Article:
1. Potato: According to the International Potato Centre (CIP), the potato is the third most widely consumed food crop in the world, with annual production approaching 300 million tons. According to a 2012 report by the 8th World Potato Congress, South American potato production reached slightly over 14 million tons in 2010. However, production in South America has come under climate-change induced stress. In 2012, the Consultative Group on International Agricultural Research (CGIAR) reported that potato production in the Andes is increasingly threatened by late blight disease, which caused the severe Irish potato famine in the 1850s. The Integrated Pest Management Program at Cornell University outlines the course of the disease: Late blight is particularly severe under warm, humid conditions. it is triggered by the ‘oomycete pathogen’, which is a microorganism that produces millions of spores from infected plants. These survive from one season to the next in infected potatoes and travel through the air causing new infections if the weather is sufficiently wet. Infected potatoes develop dark lesions on the surface and – in many cases – rot from the inside. Read More »

Could Unconventional Career Paths Stimulate Bolivia’s Development?

Lorena Talavera“There is no love sincerer than the love of food,” wrote George Bernard Shaw in his 1903 book ‘Man and Superman’. With the establishment of a new gourmet restaurant in La Paz, more of this love is coming to Bolivia. Could this move carve the path for creativity and its industry in the country?

Let me introduce you to Noma. The qualities that have placed this Danish restaurant at the top of the list of The World’s 50 Best Restaurants by the British magazine ‘Restaurant’, are that it is “innovative, inventive, and – of course – [that it has a] ground-breaking approach to cooking.”  However, that is not the end to this story. Following Noma’s success, co-founder Claus Meyer opened another gourmet restaurant, GUSTU, but this time in Bolivia. Now, you may be thinking, ‘why am I reading reviews about restaurants in Development Roast?’ Turns out, Claus Meyer is no ordinary gastronomic entrepreneur. It is precisely his “ground-breaking approach” to cuisine at GUSTU that might be opening doors in Bolivia towards a society more supportive of unconventional—yet still promising—career paths. Read More »

INESAD on the Radio: Real Food Empire

Real food empireToday, Real Food Empire—a radio podcast on environmentally and socially sustainable farming and eating—featured an interview with INESAD’s Ioulia Fenton.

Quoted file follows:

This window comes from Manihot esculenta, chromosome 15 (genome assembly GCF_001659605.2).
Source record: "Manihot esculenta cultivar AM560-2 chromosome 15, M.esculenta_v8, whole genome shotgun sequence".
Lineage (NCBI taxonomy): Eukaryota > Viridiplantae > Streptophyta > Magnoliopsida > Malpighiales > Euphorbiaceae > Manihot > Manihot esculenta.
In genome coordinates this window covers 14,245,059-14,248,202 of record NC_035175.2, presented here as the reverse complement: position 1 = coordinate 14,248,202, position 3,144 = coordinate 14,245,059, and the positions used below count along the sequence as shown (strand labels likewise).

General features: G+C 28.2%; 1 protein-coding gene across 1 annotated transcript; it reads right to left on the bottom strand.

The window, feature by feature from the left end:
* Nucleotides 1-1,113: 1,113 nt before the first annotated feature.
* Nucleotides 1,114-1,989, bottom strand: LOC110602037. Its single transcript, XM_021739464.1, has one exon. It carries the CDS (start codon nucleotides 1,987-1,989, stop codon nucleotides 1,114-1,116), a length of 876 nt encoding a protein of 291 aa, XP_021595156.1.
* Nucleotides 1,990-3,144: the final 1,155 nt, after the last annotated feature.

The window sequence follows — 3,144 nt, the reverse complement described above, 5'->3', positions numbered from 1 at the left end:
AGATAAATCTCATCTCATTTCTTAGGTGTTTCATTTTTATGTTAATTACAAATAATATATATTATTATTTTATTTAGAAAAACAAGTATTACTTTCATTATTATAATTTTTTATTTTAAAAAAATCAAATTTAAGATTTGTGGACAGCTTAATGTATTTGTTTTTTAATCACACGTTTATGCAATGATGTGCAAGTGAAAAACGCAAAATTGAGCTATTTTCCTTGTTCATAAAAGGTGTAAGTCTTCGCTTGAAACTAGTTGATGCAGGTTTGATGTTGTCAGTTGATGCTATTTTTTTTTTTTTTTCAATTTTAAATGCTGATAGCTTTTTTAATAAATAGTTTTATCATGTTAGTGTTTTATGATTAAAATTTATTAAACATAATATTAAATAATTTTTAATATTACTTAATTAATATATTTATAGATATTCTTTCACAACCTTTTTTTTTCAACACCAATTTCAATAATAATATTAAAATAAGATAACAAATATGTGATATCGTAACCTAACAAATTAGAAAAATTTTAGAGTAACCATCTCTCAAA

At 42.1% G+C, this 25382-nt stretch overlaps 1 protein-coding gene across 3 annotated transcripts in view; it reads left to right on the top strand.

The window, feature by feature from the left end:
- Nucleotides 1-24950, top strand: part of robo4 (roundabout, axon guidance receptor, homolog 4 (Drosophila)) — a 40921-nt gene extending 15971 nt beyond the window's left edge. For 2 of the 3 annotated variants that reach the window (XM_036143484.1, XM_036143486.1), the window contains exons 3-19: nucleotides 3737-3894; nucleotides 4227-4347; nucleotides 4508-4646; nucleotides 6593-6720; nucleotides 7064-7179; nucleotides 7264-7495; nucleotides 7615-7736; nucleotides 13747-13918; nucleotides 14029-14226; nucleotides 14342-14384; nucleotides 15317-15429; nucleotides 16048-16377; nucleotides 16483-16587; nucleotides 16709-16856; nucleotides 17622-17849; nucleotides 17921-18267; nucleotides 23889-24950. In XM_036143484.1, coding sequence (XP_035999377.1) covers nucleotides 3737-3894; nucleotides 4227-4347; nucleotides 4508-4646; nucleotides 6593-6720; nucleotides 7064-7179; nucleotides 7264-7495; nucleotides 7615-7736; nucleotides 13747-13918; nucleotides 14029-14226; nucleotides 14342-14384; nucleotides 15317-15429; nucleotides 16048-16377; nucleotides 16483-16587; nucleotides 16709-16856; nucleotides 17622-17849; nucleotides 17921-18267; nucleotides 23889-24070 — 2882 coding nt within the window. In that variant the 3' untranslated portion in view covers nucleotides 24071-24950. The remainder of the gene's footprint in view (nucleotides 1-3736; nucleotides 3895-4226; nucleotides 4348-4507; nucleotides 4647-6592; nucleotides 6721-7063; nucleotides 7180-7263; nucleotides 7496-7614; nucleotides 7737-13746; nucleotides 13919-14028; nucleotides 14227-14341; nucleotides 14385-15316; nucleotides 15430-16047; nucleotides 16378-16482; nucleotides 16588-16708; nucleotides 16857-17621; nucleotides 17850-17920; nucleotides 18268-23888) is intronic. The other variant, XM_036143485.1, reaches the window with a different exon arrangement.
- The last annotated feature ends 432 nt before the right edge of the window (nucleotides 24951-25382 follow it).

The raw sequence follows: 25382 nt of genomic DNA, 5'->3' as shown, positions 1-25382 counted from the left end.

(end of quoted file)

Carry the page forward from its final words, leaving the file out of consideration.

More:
The program discusses the institute’s work on climate change and human wellbeing, reviews Ioulia’s own research interests in food and agriculture, and highlights what Bolivia has to offer to those seeking inspiration for sustainable living. It touches on two specific articles: one on the merits of agroecological farming versus industrial agriculture and another on the need for smart agricultural planning in the Andes in response to and preparation for changes in climate.

With viewers all around the world, the program’s maker Stephanie Georgieff—who is involved with Slow Food U.S.A—shares her enthusiasm for INESAD and its work. In the program, she particularly praises INESAD’s Development Roast as a ‘living library’ of accessible articles related to sustainability and development. And expresses her hope that U.S.-based policy makers would make use of initiatives such as INESAD’s SimPachamama climate change policy game—which will be officially launched in September 2013—that teaches the player the effects of different policies on an Amazonian town.

You can listen to the entire podcast for free here: http://www.blogtalkradio.com/real-food-empire/2013/07/29/inesad-sustainability-research-in-bolivia Read More »

Bolivia Climate Change Monthly: June, 2013

Welcome to the June 2013 edition of Bolivia Climate Change Monthly where you will find the latest research, policy and news related to climate change in Bolivia*.

Academic Research Bolivia Climate Change

The vulnerable Amazon: The impact of climate change on the untapped potential of hydropower systems by R. Shaeffer, A. Szklo, A. Frossard Pereira De Lucena; R. Soria, and M. Chavez-Rodriguez, published in Power and Energy Magazine.

Framing climate change and indigenous peoples: Intermediaries of urgency, spirituality and de-nationalization, by A. Roosvall and M. Tegelberg published in International Communication Gazette.

An International Network on Climate Change Impacts on Small Farmers in the Tropical Andes – Global Conventions from a Local Perspective by Andre Lindner and Jürgen Pretzsch, published in Sustainable Agriculture Research.** Read More »

What does migration have to do with on-farm conservation? A field report from the Altiplano Norte of Bolivia.

Giulia BaldinelliBy Giulia Maria Baldinelli

Although this fact may not be immediately obvious to most people outside the region, the Bolivian Altiplano is the origin and heart of much of the world’s agricultural biodiversity. While most Western consumers have at least seen one type of potato and some health-conscious eaters have come into contact with quinoa, most of us would have never heard of other foods such as oca, isaño, papalisa, cañahua, and tarwi. This is because these crops have traditionally been excluded by developed countries’ agricultural research and conservation activities for a number of reasons.

Firstly, past and present efforts have aimed at increasing yields and productivity of a narrow set of crops suited to high-input, high-output farming, focusing on grains like rice, wheat, and maize, which produce more than half of the global food energy needs. Indigenous crop varieties are simply less commercially viable and thus remain relatively invisible. They are rarely sold for money, but are instead consumed directly by poor, rural people that grow them in order to meet their own families’ nutrition needs. The likes of oca, tarwi, and papalisa are thus relatively unknown outside rural areas; the demand for them in urban and international markets is scarce, and commercialization is difficult. Read More »